The end of the conventional RDB and birth of new DB types has been heard before, but the established RDB has usually won out. Early this year I’d asked Curt Monash, president of Monash Research, and editor and publisher of DBMS2 and other blogs for some guidance on what is new in data and the cloud.
There is something new afoot, he advised. More applications have larger analytic components.
“For decades, there has been a split between transactional processing and analytical processing, and the split is widening in some ways now because of the volume of the data,” said Monash.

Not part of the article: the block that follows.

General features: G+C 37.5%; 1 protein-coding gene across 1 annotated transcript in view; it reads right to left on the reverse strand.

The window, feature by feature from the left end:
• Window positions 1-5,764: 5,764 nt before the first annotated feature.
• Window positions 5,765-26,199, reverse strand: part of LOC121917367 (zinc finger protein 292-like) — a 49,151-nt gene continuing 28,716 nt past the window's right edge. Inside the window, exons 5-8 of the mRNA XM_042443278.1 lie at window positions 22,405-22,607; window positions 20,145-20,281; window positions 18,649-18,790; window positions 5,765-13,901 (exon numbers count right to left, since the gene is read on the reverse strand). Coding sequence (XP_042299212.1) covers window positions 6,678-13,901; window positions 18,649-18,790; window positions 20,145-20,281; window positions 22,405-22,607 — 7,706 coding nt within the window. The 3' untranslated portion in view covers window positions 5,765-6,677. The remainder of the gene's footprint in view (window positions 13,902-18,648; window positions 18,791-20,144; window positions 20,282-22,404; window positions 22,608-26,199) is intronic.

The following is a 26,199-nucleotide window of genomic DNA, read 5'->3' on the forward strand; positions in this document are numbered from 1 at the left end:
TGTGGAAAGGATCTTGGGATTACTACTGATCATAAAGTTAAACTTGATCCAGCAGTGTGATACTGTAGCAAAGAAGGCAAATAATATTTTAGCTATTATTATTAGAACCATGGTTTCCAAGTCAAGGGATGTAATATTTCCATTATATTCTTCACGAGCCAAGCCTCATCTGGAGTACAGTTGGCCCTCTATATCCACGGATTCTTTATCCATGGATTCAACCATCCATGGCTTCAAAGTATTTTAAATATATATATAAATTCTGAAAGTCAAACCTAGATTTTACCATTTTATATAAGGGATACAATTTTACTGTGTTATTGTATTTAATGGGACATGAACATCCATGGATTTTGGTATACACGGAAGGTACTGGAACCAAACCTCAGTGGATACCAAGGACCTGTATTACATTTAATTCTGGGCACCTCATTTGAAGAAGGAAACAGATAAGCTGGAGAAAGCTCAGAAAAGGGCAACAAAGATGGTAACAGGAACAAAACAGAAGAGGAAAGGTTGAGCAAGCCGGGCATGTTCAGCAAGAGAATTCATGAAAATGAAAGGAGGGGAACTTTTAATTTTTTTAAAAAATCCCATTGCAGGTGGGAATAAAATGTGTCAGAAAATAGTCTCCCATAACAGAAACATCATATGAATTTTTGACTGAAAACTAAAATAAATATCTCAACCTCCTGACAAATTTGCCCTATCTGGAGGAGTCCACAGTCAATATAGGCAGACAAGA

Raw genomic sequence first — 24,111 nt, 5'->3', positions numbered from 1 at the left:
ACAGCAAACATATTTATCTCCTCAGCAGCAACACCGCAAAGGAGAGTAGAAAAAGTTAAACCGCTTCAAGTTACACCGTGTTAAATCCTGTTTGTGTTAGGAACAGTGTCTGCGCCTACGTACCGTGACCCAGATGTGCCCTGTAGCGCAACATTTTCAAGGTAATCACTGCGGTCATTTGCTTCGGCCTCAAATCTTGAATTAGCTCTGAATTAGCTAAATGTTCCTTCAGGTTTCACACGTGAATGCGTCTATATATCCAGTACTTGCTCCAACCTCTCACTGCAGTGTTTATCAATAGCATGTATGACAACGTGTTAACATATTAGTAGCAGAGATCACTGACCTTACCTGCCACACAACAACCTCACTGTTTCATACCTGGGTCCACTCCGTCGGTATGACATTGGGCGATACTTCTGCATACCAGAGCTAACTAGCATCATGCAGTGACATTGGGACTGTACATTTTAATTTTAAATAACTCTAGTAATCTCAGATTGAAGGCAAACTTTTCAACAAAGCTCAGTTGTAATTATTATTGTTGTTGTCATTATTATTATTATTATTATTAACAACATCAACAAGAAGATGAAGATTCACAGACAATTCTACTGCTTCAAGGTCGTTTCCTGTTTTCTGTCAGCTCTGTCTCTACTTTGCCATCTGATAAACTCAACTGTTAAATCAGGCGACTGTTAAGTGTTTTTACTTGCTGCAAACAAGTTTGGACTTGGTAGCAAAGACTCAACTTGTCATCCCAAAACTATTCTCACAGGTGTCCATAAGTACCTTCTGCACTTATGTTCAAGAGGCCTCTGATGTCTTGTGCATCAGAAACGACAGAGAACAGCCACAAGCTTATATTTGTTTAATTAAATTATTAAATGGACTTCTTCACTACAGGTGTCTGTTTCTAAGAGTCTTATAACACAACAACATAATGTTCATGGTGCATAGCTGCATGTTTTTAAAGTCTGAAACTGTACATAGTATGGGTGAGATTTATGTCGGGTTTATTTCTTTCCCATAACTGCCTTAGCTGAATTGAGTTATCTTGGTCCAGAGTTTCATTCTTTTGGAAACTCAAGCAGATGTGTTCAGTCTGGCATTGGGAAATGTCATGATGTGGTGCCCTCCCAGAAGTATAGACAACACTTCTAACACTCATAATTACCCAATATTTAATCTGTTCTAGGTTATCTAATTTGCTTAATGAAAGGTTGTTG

“For a number of reasons we are looking at a new generation of DBMSs,” said Monash. “Public and private cloud are just two of the reasons.”
There are new opportunities for new DB tools because there are DB tools now that apply more effectively to new use cases, Monash indicated.